No there is NOT a voltage adjustment for black level in digital video displays. If you think that is true, you are not understanding some of the fundamentals of calibration. In the old days of analog video with CRTs, there was a voltage level that controlled how black the display was (among other things) but you typically would adjust that by eye (looking at a PLUGE pattern on the display), not by setting it to some specific voltage.
In a digital video display (you did not even include enough of the model number for any of us to determine whether you are talking about a plasma TV or LCD TV, but both work more or less the same way), you display a PLUGE pattern and adjust the Brightness control to get the black level set correctly. No video displays made today have "perfect" black when displaying black video information. A couple of plasma displays (Gen 2 Pioneer Kuros from several years ago and a few new Panasonic plasma models) come very close to having very very very black blacks, but other plasmas and all LCD displays have a black level that isn't perfectly black. There is nothing you can do about it other than purchase a better TV that offers blacker blacks.
A PLUGE pattern usually contains "below black" plus black plus a third level that is a little above black. You adjust the Brightness control to get the black part of the PLUGE pattern to match the "below black" part of the PLUGE pattern so everything at or below black is as dark as the display can make it.
White level is set by the Contrast control. Once again, in digital video displays, there is no "voltage" you set for white level. You set Contrast to achieve a 100% white level of around 35 fL in a dark room. If you have no meter to perform this measurement, you are just guessing. Using a test pattern with digital values of 200-245 will show you whether the TV clips or not... some digital displays do, some do not, actually, these days, many digital displays do not clip white levels. But whether or not the display clips white levels doesn't necessarily have a lot to do with whether you have 35 fL or a headache-inducing 70 fL (when viewed in a dark room). All you can tell is what setting range you can use before clipping begins. If you look at the Contrast control and it has a range of 0-100 and you always see levels 200-254 no matter what Contrast setting you use, that TV just does not ever clip. But you still no nothing about how bright the TV is if you don't have a meter. Your only "tell tale" about whether Contrast is set too high is eyestrain. If you watch a movie for 2 hours and you detect a feeling of eyestrain, chances are the Contrast control is set too high. If you can watch a whole movie in a dark room without feeling like you have eyestrain, your Contrast control is set either correctly or too dark. The only way to know if it is set too dark is to raise the Contrast control and watch another 2 hour movie and see if you got the feeling of eyestrain... if you did, Contrast is now too high and it should be lowered. Learning the best Contrast setting without a meter can take some time... probably weeks of trying different settings and viewing content for 2-hour stretches to see whether you are comfortable or not.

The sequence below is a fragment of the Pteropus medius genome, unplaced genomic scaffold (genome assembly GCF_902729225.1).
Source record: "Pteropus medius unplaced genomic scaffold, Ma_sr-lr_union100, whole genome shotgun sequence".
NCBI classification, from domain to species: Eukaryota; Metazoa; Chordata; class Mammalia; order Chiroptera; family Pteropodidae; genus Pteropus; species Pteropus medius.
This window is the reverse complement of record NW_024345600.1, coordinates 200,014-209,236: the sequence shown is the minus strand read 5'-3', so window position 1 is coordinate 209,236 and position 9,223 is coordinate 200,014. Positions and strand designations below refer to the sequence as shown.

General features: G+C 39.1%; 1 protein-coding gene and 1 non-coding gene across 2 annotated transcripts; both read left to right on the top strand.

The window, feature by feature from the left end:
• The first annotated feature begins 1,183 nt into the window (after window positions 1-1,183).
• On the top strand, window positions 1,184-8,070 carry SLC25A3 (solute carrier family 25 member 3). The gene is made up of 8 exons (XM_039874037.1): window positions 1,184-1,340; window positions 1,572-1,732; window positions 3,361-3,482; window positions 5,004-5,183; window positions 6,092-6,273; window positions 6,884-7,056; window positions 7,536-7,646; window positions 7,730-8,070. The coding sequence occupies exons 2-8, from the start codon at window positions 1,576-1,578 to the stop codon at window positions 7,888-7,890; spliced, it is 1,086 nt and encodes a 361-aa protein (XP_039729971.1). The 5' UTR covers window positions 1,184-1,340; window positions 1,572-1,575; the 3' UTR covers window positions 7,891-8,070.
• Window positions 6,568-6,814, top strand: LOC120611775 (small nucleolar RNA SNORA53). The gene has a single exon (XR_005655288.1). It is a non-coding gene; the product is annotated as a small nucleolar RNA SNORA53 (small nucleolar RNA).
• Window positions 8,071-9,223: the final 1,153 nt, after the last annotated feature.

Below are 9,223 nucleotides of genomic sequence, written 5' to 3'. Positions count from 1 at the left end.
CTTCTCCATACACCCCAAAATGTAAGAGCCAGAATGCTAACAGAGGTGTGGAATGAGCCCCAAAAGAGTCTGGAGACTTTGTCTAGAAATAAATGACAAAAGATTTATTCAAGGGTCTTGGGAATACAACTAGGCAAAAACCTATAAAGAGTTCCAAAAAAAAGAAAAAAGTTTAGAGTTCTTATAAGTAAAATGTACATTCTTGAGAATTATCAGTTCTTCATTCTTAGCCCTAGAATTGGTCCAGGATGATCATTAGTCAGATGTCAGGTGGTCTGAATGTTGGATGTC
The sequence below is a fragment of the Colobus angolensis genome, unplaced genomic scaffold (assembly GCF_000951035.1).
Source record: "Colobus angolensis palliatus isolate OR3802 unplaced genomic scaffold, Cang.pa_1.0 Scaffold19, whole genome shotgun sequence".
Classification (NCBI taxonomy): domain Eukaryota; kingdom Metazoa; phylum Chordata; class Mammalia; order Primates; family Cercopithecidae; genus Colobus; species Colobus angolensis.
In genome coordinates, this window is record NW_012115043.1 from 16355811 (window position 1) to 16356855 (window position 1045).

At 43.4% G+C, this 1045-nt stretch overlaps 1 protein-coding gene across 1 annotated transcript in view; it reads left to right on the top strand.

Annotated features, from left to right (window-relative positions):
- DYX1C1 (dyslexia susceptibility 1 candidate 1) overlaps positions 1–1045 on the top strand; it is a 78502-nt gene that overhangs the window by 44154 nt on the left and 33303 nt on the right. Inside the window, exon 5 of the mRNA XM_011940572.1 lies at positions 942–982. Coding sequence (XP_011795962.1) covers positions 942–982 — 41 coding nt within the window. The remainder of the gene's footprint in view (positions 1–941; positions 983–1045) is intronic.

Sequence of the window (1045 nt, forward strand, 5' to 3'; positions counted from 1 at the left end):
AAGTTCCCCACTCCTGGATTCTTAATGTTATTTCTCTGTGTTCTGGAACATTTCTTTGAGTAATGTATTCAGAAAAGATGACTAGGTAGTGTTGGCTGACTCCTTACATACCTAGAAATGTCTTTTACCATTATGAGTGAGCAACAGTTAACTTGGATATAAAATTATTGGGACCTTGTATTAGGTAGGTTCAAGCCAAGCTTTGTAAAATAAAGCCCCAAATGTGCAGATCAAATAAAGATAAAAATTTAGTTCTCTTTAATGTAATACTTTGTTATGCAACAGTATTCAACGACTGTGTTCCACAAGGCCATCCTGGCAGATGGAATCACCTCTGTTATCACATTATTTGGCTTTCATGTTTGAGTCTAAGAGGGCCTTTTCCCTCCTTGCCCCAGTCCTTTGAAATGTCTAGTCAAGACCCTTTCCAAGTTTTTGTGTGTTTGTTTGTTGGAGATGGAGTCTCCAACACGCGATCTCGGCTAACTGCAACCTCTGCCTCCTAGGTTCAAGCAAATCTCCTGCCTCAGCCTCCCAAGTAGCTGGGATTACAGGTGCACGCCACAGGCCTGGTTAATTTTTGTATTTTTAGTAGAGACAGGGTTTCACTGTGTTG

It really sounds like you need to learn a lot more about calibration before you go looking for adjustments or settings that aren't right in front of you in the User Menu.